As the shuttle begins to take off, one of its drives explodes, sending shockwaves through the terminal and across the entire dock as bodies fly like rag dolls through the air and across the room. Shilo watches, almost as if in slow motion, as the shuttle spins and rolls out of control away from the terminal in reaction to the explosion, one entire side of the shuttle simply gone, replaced by a horrifying scene of bloody carnage. Then, the shuttle slams into another shuttle trying to fly out of its way, folding tightly upon itself as the two shuttles are driven down into the water surrounding the docks. Just as it seems nothing could get worse, another drive can be seen exploding in the water.

“No!” Shilo screams, but her own is muffled by the roar of thousands of others screaming with her. Robot crews can be seen running toward the scene just as others run away, the scene of the terminal turning quickly from a terrifying moment of shock to a fully terrified cacophony of panic, wreckage, and bodies. The attendant beside Shilo puts her hand up to her ear to better hear an order from the ship’s pilot and quickly drops it, moving instead to push Shilo into the ship.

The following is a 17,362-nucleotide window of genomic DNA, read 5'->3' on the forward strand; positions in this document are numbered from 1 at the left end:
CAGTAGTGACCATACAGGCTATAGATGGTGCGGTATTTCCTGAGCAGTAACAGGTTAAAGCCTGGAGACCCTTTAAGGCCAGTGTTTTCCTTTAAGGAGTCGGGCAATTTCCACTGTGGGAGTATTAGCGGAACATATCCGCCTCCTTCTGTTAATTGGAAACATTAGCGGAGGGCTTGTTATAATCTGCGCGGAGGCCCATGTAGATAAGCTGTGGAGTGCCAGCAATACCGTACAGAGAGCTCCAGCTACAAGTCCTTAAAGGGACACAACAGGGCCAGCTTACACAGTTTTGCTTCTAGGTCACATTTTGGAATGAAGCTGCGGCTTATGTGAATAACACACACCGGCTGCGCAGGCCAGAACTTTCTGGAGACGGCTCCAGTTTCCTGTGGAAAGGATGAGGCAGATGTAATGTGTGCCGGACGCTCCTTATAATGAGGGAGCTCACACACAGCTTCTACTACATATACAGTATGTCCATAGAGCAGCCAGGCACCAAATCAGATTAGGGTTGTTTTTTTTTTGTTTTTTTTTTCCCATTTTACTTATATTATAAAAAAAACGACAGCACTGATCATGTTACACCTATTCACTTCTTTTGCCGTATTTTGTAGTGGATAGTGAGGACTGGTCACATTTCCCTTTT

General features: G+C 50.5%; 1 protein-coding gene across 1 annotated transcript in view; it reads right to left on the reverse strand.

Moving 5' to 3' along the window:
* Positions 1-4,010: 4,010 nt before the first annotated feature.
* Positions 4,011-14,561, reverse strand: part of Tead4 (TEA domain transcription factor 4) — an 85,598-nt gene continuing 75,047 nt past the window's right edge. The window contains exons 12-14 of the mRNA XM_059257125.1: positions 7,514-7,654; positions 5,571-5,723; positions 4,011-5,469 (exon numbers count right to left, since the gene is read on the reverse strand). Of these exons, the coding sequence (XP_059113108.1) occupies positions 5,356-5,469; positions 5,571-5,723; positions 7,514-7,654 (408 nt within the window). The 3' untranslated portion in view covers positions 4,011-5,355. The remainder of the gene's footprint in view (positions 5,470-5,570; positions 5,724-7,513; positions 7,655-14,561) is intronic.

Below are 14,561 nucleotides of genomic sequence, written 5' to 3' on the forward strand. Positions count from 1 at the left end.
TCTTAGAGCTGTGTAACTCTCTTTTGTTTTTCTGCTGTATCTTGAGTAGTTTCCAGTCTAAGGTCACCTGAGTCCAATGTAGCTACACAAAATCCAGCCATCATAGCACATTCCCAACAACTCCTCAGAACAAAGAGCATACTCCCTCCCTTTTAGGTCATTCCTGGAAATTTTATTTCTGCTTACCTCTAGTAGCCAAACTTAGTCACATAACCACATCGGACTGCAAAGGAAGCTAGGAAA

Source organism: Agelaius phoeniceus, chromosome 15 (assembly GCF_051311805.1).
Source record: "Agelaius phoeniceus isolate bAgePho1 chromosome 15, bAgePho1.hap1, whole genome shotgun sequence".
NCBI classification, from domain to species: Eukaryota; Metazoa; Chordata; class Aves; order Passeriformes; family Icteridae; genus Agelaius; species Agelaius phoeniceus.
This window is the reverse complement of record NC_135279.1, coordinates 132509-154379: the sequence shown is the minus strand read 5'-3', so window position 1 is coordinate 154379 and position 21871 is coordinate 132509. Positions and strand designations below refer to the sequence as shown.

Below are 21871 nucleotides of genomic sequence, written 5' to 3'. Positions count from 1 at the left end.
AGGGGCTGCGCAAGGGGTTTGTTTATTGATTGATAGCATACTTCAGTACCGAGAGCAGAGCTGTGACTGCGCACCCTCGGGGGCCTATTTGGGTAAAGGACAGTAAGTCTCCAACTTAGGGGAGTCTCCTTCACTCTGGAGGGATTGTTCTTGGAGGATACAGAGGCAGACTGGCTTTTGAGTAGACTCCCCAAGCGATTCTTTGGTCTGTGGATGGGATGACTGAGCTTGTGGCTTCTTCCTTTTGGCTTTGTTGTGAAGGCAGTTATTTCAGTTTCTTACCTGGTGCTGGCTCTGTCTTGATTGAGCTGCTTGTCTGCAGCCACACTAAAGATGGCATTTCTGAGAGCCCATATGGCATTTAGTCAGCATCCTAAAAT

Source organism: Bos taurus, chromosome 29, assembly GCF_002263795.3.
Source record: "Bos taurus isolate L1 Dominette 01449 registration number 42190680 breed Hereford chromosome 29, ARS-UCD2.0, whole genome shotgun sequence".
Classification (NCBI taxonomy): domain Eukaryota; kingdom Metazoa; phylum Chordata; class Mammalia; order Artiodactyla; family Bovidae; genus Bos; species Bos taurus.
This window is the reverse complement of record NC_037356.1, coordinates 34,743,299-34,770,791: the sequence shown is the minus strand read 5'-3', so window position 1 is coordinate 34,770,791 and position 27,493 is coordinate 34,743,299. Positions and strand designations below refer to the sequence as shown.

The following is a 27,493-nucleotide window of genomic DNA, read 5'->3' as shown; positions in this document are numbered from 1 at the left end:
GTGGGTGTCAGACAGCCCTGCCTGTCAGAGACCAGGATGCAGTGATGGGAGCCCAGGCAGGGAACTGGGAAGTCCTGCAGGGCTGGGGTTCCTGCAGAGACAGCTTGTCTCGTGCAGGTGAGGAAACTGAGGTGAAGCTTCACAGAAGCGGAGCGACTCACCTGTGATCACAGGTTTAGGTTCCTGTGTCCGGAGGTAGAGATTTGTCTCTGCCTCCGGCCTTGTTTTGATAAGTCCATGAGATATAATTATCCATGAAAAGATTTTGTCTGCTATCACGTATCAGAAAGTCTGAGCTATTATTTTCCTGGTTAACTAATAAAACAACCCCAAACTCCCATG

Shilo hears the roar of interplanetary drives fully warmed up as she’s pushed through the entryway and into the main compartment of the ship. She barely has time to take in the strange appearance of the ship, which seems to be filled with much more women and girls with blue hair than she expected, before the attendant presses her into a stasis pod with a slight glow in her eyes, her brown wig falling to one side to reveal tightly wrapped blue and red hair beneath it.